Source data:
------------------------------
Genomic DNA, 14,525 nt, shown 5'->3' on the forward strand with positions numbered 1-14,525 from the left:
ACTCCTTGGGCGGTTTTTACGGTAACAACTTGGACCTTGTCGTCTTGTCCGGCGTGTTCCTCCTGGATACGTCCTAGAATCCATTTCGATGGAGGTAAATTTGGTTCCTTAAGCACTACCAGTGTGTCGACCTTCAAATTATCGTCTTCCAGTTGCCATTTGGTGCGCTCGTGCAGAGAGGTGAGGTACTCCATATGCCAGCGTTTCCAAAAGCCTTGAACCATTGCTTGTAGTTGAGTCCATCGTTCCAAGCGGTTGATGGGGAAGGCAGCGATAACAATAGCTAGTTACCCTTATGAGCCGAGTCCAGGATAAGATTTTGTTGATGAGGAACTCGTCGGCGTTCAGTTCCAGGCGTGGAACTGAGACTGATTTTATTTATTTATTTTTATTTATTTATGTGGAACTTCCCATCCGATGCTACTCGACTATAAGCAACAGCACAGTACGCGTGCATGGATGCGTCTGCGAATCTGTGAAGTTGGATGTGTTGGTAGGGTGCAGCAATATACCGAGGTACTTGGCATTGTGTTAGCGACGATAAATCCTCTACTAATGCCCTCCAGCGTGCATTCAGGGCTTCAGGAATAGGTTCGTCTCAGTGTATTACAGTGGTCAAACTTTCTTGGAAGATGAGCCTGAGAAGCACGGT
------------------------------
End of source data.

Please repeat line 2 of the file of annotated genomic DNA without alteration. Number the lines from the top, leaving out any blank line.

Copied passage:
ACTCCTTGGGCGGTTTTTACGGTAACAACTTGGACCTTGTCGTCTTGTCCGGCGTGTTCCTCCTGGATACGTCCTAGAATCCATTTCGATGGAGGTAAATTTGGTTCCTTAAGCACTACCAGTGTGTCGACCTTCAAATTATCGTCTTCCAGTTGCCATTTGGTGCGCTCGTGCAGAGAGGTGAGGTACTCCATATGCCAGCGTTTCCAAAAGCCTTGAACCATTGCTTGTAGTTGAGTCCATCGTTCCAAGCGGTTGATGGGGAAGGCAGCGATAACAATAGCTAGTTACCCTTATGAGCCGAGTCCAGGATAAGATTTTGTTGATGAGGAACTCGTCGGCGTTCAGTTCCAGGCGTGGAACTGAGACTGATTTTATTTATTTATTTTTATTTATTTATGTGGAACTTCCCATCCGATGCTACTCGACTATAAGCAACAGCACAGTACGCGTGCATGGATGCGTCTGCGAATCTGTGAAGTTGGATGTGTTGGTAGGGTGCAGCAATATACCGAGGTACTTGGCATTGTGTTAGCGACGATAAATCCTCTACTAATGCCCTCCAGCGTGCATTCAGGGCTTCAGGAATAGGTTCGTCTCAGTGTATTACAGTGGTCAAACTTTCTTGGAAGATGAGCCTGAGAAGCACGGT